The Batman By-Election: The Carmichael Mine Matter

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The Batman By-Election: The Carmichael Mine Matter

In inner-city Melbourne, an upcoming special election is focused 2,000 km away on a mine in Queensland.

The Batman By-Election: The Carmichael Mine Matter
Credit: Flickr

Usually by-elections (known as special elections in the United States, by-polls in India) are local affairs. Divorced from the larger strategies of political parties fighting a campaign on broader national issues, they tend to focus in on the electoral district itself, the relationship of the candidate to the seat, and how the interests of the community are being considered and will be affected.

Yet an interesting by-election is scheduled March 17 in the inner-city Melbourne electorate of Batman (yes, that’s the name of the electorate, but pronounced with an emphasis on the “bat” and less on the “man”), where the dominant issue is instead 2,000 kilometers (1,240 miles) away in central Queensland. There an Indian conglomerate, Adani Group, is seeking to construct what, if approved, will be one of the world’s largest coal mines, and the issue has become of great concern to the people of inner-city Melbourne.

The Carmichael Mine has been controversial from its inception. It has been estimated that the average annual amount of carbon dioxide (CO2) released from burning the coal produced by the mine would be the equivalent of the entire annual CO2 output of Malaysia or Austria. Environmental groups have campaigned heavily for the project to be stopped, and their campaign has gained significant traction within Australian society. Australia’s Pacific Island neighbors — whose very existence is threatened by issues related to climate change — have also lobbied the Australian government to stop the project.

However, both major Australian political forces have supported the project, seeing it as an opportunity to boost local industry in central Queensland, assist in the development of Australia’s underpopulated northern regions, and help kickstart an underdeveloped relationship with India. The project is particularly important diplomatically given Gautam Adani’s close relationship with Indian Prime Minister Narendra Modi.

Yet, unlike most other electoral districts in the country, the seats around the central areas of Melbourne are not contests between the Labor Party and those parties of the conservative Coalition. Instead they are a contest between the Labor Party and Australia’s third political force, the Greens, which shifts the debate away from issues that divide Labor and the conservative parties, and to issues that divide Labor and the Greens. Support for Australia’s coal industry is a significant divide.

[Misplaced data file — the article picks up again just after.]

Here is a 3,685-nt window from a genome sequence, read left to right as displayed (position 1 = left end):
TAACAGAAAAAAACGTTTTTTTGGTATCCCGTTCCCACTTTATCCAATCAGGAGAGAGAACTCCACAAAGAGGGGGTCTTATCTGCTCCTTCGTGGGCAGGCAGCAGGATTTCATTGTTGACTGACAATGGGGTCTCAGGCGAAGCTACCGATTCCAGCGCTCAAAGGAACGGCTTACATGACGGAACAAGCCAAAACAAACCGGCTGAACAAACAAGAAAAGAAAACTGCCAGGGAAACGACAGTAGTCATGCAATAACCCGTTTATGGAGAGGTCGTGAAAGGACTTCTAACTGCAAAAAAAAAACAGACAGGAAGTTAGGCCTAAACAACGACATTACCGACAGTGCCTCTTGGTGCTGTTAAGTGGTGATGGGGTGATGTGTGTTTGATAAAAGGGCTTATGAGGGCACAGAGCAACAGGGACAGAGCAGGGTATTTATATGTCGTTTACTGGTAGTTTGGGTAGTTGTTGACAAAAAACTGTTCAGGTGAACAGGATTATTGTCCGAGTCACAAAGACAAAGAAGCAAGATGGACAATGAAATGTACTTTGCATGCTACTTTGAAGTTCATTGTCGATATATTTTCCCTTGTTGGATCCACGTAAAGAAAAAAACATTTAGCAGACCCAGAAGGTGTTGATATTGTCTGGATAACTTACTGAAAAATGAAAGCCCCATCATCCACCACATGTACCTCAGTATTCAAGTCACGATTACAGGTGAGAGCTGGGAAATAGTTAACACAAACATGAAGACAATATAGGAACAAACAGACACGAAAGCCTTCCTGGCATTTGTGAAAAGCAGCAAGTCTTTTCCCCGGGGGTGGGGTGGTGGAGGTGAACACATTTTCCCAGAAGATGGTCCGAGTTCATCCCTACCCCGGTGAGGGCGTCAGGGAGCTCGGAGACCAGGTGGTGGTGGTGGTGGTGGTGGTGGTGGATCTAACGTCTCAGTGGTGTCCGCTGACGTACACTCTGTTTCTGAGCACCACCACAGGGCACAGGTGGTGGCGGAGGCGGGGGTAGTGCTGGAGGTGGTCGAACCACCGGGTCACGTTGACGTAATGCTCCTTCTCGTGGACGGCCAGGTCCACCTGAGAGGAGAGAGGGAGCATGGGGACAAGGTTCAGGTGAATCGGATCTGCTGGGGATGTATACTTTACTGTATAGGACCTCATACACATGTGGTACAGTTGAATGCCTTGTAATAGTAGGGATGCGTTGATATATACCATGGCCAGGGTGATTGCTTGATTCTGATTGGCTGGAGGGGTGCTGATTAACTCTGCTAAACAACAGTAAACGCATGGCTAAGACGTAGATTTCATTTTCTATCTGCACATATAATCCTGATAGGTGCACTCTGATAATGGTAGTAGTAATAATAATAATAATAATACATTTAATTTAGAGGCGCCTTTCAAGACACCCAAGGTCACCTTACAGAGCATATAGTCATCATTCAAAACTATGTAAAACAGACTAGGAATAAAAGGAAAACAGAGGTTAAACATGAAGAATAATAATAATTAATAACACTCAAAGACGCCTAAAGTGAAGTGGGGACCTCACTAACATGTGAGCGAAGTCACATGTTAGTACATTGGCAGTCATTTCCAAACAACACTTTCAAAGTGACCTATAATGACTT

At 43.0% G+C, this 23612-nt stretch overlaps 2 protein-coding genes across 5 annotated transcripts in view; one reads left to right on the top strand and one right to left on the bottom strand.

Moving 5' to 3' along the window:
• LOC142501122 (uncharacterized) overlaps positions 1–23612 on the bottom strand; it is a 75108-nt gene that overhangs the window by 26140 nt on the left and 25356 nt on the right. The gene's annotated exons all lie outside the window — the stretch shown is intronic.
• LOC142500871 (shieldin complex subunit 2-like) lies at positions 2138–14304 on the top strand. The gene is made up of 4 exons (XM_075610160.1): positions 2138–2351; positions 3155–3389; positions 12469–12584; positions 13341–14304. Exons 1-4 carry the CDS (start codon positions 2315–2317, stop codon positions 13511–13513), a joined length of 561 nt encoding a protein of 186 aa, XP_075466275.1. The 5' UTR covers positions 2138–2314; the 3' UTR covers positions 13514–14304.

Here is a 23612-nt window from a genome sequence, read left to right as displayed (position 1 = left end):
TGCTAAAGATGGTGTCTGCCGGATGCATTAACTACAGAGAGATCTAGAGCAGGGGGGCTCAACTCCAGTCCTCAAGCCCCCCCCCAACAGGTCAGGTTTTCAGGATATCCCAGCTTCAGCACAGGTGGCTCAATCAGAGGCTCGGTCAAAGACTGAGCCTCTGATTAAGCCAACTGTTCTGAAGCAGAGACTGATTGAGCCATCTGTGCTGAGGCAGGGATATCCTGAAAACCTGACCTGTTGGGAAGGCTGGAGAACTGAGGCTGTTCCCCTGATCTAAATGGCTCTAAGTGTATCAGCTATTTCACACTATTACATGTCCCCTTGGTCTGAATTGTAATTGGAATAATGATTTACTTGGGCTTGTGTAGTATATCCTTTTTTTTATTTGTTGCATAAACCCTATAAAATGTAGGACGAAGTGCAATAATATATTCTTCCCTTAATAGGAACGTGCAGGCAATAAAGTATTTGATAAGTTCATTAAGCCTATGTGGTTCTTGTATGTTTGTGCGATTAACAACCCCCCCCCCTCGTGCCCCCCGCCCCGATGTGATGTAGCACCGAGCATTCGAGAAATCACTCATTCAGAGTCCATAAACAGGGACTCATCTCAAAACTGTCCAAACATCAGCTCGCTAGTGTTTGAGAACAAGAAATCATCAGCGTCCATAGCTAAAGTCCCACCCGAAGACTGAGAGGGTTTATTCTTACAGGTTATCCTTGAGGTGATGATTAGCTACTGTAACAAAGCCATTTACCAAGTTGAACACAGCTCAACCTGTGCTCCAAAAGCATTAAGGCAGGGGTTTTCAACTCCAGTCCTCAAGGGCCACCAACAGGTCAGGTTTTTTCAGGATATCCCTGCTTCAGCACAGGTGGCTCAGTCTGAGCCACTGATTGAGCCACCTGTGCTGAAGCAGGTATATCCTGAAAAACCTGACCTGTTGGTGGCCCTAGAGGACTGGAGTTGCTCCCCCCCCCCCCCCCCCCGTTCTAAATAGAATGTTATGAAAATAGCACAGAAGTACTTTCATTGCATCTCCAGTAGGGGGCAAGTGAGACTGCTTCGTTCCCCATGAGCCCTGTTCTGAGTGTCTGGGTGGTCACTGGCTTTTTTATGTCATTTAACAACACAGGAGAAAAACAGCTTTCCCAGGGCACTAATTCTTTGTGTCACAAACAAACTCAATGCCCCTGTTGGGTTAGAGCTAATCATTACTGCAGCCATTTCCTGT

Over the past two decades Australia’s young, educated, affluent, “cultural elite” have steadily colonized the inner suburbs of Melbourne. As the city’s traditional working class have been priced out of the region, the electorates in this once solid Labor heartland have become increasingly contested by the Greens. The seat of Melbourne itself (where Australia’s peak union body is located) fell to the Greens in 2010, Labor held the seat of Batman in 2016 only due to Liberal Party preferences (in Australia’s ranked ballot voting system).

The “post-materialist” voters who are attracted to the Greens are less concerned with traditional Labor issues like job security, work conditions, wage growth, and the costs of living. Instead they focus on broader concerns like climate change and Australia’s treatment of asylum seekers. With the Carmichael Mine currently the primary target for environmental groups in Australia, the issue is at the forefront of the Greens’ policy concerns.

With the threat of Labor losing a seat it has held almost continuously since 1910, the by-election in Batman has seemed to produce an extraordinary shift in the party’s policy. In announcing the Labor candidate the federal Labor leader, Bill Shorten, stated that he was “increasingly skeptical” about the Carmichael Mine. And in recognition of the cost of renewable energy dropping significantly in India, he added, “The world coal market doesn’t appear to be great economics for opening up the newest, biggest mine in the southern hemisphere.”

While this shift in Labor Party policy will be seen as a major victory for environmental groups opposed to the mine (especially with a likely Labor victory at the next federal election), the shift does put the federal party in conflict with its Queensland branch. In power in Queensland, the state Labor government remains supportive of the mine, despite the threat it poses to Queensland’s greatest tourist asset, the World Heritage listed Great Barrier Reef. This support has been sustained also despite Australia’s four largest banks refusing to lend money to Adani for the project.

As campaigning continues for the Batman by-election, Labor will increasingly be selling the idea that as a party capable of forming government only it will have the power to actually halt the Carmichael Mine. While this may be correct, because of Labor’s policy shift it is also obvious that the Greens now have the power to change Labor policy, thanks to their increased threat to Labor’s traditional geographic strongholds. Whichever party wins the seat, it seems opposition to the mine is gaining greater momentum, and this may eventually result in Australian policymakers attempting to find a new, less contentious path to advance the country’s underdeveloped relationship with India.